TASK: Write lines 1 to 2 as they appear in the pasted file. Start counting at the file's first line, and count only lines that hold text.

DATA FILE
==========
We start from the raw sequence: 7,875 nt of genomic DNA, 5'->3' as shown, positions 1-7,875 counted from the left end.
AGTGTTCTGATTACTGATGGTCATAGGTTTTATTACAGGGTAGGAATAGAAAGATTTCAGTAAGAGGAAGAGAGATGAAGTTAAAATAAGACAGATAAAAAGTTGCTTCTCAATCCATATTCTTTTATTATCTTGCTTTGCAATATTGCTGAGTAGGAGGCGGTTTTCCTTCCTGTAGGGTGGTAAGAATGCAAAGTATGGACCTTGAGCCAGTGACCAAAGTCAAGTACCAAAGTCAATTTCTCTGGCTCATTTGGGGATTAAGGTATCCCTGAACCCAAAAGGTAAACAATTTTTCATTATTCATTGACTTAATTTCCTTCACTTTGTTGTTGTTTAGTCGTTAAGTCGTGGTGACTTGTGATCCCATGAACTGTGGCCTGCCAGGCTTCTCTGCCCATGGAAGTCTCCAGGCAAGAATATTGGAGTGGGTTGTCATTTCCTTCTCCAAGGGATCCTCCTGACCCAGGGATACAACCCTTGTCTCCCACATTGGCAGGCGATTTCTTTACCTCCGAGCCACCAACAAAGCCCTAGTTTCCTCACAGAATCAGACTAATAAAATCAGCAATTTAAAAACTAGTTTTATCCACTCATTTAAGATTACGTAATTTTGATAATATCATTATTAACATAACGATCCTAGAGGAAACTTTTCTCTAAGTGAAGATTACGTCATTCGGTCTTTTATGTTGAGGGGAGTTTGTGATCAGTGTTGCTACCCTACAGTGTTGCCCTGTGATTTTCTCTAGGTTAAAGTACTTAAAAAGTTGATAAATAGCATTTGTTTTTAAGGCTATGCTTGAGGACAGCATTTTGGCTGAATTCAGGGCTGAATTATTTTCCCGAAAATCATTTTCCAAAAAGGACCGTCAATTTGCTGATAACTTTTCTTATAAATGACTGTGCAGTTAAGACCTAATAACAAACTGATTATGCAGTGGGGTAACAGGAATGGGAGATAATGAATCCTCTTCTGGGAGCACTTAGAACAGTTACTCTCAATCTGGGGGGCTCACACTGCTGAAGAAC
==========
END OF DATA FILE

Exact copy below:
We start from the raw sequence: 7,875 nt of genomic DNA, 5'->3' as shown, positions 1-7,875 counted from the left end.
AGTGTTCTGATTACTGATGGTCATAGGTTTTATTACAGGGTAGGAATAGAAAGATTTCAGTAAGAGGAAGAGAGATGAAGTTAAAATAAGACAGATAAAAAGTTGCTTCTCAATCCATATTCTTTTATTATCTTGCTTTGCAATATTGCTGAGTAGGAGGCGGTTTTCCTTCCTGTAGGGTGGTAAGAATGCAAAGTATGGACCTTGAGCCAGTGACCAAAGTCAAGTACCAAAGTCAATTTCTCTGGCTCATTTGGGGATTAAGGTATCCCTGAACCCAAAAGGTAAACAATTTTTCATTATTCATTGACTTAATTTCCTTCACTTTGTTGTTGTTTAGTCGTTAAGTCGTGGTGACTTGTGATCCCATGAACTGTGGCCTGCCAGGCTTCTCTGCCCATGGAAGTCTCCAGGCAAGAATATTGGAGTGGGTTGTCATTTCCTTCTCCAAGGGATCCTCCTGACCCAGGGATACAACCCTTGTCTCCCACATTGGCAGGCGATTTCTTTACCTCCGAGCCACCAACAAAGCCCTAGTTTCCTCACAGAATCAGACTAATAAAATCAGCAATTTAAAAACTAGTTTTATCCACTCATTTAAGATTACGTAATTTTGATAATATCATTATTAACATAACGATCCTAGAGGAAACTTTTCTCTAAGTGAAGATTACGTCATTCGGTCTTTTATGTTGAGGGGAGTTTGTGATCAGTGTTGCTACCCTACAGTGTTGCCCTGTGATTTTCTCTAGGTTAAAGTACTTAAAAAGTTGATAAATAGCATTTGTTTTTAAGGCTATGCTTGAGGACAGCATTTTGGCTGAATTCAGGGCTGAATTATTTTCCCGAAAATCATTTTCCAAAAAGGACCGTCAATTTGCTGATAACTTTTCTTATAAATGACTGTGCAGTTAAGACCTAATAACAAACTGATTATGCAGTGGGGTAACAGGAATGGGAGATAATGAATCCTCTTCTGGGAGCACTTAGAACAGTTACTCTCAATCTGGGGGGCTCACACTGCTGAAGAAC